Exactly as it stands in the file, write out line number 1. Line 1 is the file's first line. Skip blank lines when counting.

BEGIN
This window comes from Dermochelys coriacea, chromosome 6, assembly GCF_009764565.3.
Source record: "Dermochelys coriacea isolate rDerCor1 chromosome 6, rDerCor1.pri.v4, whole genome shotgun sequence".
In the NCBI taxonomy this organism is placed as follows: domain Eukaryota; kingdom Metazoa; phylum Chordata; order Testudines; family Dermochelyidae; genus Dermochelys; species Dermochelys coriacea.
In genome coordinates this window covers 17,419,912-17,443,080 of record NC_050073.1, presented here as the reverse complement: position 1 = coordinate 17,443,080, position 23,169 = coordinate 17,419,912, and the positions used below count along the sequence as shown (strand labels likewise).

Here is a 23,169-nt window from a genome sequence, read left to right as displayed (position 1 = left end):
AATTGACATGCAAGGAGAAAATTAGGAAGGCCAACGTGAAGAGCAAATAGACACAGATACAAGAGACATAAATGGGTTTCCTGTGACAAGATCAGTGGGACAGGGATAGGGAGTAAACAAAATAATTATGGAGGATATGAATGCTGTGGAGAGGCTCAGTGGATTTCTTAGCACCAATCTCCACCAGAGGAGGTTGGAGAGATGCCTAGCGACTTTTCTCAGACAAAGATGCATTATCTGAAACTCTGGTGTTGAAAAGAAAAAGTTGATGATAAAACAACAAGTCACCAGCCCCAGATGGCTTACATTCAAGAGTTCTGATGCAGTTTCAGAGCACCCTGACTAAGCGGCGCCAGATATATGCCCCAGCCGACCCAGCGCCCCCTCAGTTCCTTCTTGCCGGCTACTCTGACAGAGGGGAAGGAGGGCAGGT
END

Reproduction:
This window comes from Dermochelys coriacea, chromosome 6, assembly GCF_009764565.3.